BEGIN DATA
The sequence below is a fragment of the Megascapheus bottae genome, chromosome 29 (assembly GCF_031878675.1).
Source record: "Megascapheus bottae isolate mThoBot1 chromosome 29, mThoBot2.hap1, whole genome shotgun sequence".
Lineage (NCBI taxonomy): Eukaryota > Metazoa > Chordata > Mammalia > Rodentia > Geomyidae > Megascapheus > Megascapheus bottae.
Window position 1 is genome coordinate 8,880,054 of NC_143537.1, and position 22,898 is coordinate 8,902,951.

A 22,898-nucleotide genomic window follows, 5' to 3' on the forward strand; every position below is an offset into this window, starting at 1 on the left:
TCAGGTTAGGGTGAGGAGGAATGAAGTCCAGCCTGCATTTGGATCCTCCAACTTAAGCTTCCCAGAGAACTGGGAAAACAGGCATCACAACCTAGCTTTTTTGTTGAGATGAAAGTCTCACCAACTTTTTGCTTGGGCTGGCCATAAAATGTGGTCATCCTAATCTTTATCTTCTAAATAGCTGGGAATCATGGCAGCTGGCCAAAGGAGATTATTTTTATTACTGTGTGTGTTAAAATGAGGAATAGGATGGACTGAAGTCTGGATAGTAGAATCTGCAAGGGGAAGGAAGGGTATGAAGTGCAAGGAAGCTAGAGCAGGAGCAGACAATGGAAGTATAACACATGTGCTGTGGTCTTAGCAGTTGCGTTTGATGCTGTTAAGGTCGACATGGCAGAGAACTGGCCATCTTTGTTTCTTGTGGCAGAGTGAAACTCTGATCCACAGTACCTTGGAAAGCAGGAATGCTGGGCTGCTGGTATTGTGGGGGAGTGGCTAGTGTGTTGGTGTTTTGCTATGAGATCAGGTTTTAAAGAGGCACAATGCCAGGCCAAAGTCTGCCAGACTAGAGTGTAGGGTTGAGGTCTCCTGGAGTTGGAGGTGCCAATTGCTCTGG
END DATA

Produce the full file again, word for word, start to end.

The sequence below is a fragment of the Megascapheus bottae genome, chromosome 29 (assembly GCF_031878675.1).
Source record: "Megascapheus bottae isolate mThoBot1 chromosome 29, mThoBot2.hap1, whole genome shotgun sequence".
Lineage (NCBI taxonomy): Eukaryota > Metazoa > Chordata > Mammalia > Rodentia > Geomyidae > Megascapheus > Megascapheus bottae.
Window position 1 is genome coordinate 8,880,054 of NC_143537.1, and position 22,898 is coordinate 8,902,951.

A 22,898-nucleotide genomic window follows, 5' to 3' on the forward strand; every position below is an offset into this window, starting at 1 on the left:
TCAGGTTAGGGTGAGGAGGAATGAAGTCCAGCCTGCATTTGGATCCTCCAACTTAAGCTTCCCAGAGAACTGGGAAAACAGGCATCACAACCTAGCTTTTTTGTTGAGATGAAAGTCTCACCAACTTTTTGCTTGGGCTGGCCATAAAATGTGGTCATCCTAATCTTTATCTTCTAAATAGCTGGGAATCATGGCAGCTGGCCAAAGGAGATTATTTTTATTACTGTGTGTGTTAAAATGAGGAATAGGATGGACTGAAGTCTGGATAGTAGAATCTGCAAGGGGAAGGAAGGGTATGAAGTGCAAGGAAGCTAGAGCAGGAGCAGACAATGGAAGTATAACACATGTGCTGTGGTCTTAGCAGTTGCGTTTGATGCTGTTAAGGTCGACATGGCAGAGAACTGGCCATCTTTGTTTCTTGTGGCAGAGTGAAACTCTGATCCACAGTACCTTGGAAAGCAGGAATGCTGGGCTGCTGGTATTGTGGGGGAGTGGCTAGTGTGTTGGTGTTTTGCTATGAGATCAGGTTTTAAAGAGGCACAATGCCAGGCCAAAGTCTGCCAGACTAGAGTGTAGGGTTGAGGTCTCCTGGAGTTGGAGGTGCCAATTGCTCTGG